Zephyr is a name that goes way back with Lincoln ? although it sounds funny to our ears, a Zephyr was originally a North African word for a light westerly wind, and in the 1930s, Lincoln-Zephyr was the name chosen for a line of lower-priced luxury cars from Ford. The name was used in Europe on Fords in the 1950s and 1960s, and most recently made an appearance with Lincolns built on the CD3 platform common to the Ford Fusion and Mercury Milan.
The latest Lincoln Zephyr has mercifully been renamed the Lincoln MKZ ? a tag that is much more in tune with modern naming conventions. Following Lincoln?s current ?MK? convention, the Z still clearly stands for Zephyr, but the new name should appeal to a younger audience.
OK ? so now we know why it?s called what it?s called, but what is the MKZ?? It?s a four-door sedan built on a C/D (mid-size) sedan platform, also used on Ford Escape CUVs and a bunch of other Ford products. On this platform, Lincoln has built its most youth-oriented car.
The MKZ is smaller than other Lincoln offerings, and designed to highlight the bling. From the chromed-up side mirrors to the big bold grille, this is a car designed to be noticed while staying within the universal C/D segment design parameters ? which is to say, the MKZ doesn?t look remarkably different from any other automaker?s mid-sized sedans.
The MKZ comes with a 3.5-liter Duratec V6 engine, offering 263 horsepower and 249 pound-feet of torque. That power runs through a 6-speed automatic transmission in a front wheel drive or optional all wheel drive configuration. Fuel economy is not great ? the AWD version gets 17 MPG in the city and 24 on the highway. Combined real world mileage is about 19 MPG, which is towards the bottom of the mid-size category these days. The front wheel drive version is substantially better, at 18 and 27 MPG. But you get comparatively more horsepower than in other midsize cars, plus AWD, so it?s a tradeoff you can understand.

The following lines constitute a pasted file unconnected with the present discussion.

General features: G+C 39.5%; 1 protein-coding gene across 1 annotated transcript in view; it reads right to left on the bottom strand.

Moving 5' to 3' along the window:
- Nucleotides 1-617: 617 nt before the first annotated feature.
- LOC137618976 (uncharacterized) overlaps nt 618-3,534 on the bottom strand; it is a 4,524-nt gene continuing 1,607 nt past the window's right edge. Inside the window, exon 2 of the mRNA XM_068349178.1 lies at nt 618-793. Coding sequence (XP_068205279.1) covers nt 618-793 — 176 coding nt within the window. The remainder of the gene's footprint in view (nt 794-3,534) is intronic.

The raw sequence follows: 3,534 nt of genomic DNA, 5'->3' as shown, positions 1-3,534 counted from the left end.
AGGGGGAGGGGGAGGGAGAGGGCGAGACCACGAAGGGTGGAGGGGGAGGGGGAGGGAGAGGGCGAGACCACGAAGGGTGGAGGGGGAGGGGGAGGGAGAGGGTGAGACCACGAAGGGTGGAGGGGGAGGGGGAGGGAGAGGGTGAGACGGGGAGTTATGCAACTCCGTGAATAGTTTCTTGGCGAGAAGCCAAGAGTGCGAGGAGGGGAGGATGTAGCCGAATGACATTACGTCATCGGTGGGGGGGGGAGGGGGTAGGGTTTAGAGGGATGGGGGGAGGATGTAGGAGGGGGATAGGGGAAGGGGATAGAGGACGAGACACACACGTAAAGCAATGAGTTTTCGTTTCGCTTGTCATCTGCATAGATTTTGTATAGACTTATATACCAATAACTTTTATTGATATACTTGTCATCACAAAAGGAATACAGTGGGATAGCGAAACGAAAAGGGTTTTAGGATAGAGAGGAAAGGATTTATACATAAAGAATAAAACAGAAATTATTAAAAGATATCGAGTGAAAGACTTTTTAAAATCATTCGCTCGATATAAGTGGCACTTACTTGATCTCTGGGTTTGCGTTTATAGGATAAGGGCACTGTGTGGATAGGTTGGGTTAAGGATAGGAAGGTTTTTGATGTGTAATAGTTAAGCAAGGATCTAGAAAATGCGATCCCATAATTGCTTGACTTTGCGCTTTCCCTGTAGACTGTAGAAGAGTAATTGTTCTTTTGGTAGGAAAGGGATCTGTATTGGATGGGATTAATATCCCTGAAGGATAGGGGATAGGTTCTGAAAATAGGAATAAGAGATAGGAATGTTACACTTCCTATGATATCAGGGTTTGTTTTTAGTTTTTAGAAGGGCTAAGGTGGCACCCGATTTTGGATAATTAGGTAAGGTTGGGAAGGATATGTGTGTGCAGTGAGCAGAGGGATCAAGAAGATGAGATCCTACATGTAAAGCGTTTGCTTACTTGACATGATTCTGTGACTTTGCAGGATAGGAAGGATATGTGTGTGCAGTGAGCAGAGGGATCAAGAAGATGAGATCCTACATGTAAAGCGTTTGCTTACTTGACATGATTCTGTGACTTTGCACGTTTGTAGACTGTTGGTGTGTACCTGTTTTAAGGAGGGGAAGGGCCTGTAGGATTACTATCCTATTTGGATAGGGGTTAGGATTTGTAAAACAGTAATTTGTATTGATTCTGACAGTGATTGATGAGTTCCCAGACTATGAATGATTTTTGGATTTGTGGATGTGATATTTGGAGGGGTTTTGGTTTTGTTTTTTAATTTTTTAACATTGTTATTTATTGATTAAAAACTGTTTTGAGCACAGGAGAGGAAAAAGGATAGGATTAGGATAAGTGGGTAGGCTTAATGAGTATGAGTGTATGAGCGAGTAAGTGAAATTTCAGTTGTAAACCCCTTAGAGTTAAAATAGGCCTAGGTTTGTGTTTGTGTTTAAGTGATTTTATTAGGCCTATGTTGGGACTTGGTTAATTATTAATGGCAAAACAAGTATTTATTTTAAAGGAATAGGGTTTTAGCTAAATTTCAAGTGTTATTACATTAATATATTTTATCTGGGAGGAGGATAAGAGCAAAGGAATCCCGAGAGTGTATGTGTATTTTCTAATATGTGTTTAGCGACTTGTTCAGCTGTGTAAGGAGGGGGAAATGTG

The interior of the MKZ is nice ? controls and gauges are well-placed, and the seats are comfortable. You get fully automatic seats, trimmed in leather and both heated and cooled. You get a nice stereo and hands-free phone system with Ford?s unique SYNC voice activation system, and there?s an optional technology package with a backup camera, GPS satellite navigation system, and zone climate control.
One feature I have to single out for praise ? the MKZ, like many Ford products this year, has no gas cap whatsoever. When you close the fuel filler door, the door itself functions as your gas cap, so it can never get lost or stolen. It?s such a good idea, you have to wonder why automakers haven?t adopted this design years ago.
Driving the MKZ is fun ? the AWD is sure-footed and smooth as you expect from a Lincoln, and the car carries a full complement of traction and stability control features. In a week on the road, I truly enjoyed this car. I was comfortable, didn?t feel shortchanged in the sporty driving department, and I generally found the MKZ to be perfectly pleasant under all circumstances.
In addition to the traction and stability control, the MKZ offers families a complete package of safety features, starting with the available AWD. It?s been pouring rain for 6 weeks around here, and the MKZ handles the slippery conditions like they?re not even there.
One more safety feature I have to single out on Ford-family products is BLIS ? the Blind Spot Information System. This uses radar to tell you when there?s a vehicle in your blind spot ? another feature that all automakers should adopt. The MKZ also features Cross Traffic Alert (CTA), which is a side-looking radar that warns you when traffic is coming as you back out of a parking space.
The 2010 Lincoln MKZ starts at $36,005, and as tested with the technology, navigation and several other appearance packages, the MKZ was priced at $42,395. If you?re shopping BMW, Lexus, Acura, and other luxury brands, you?ll want to include the MKZ in your test-drive plans.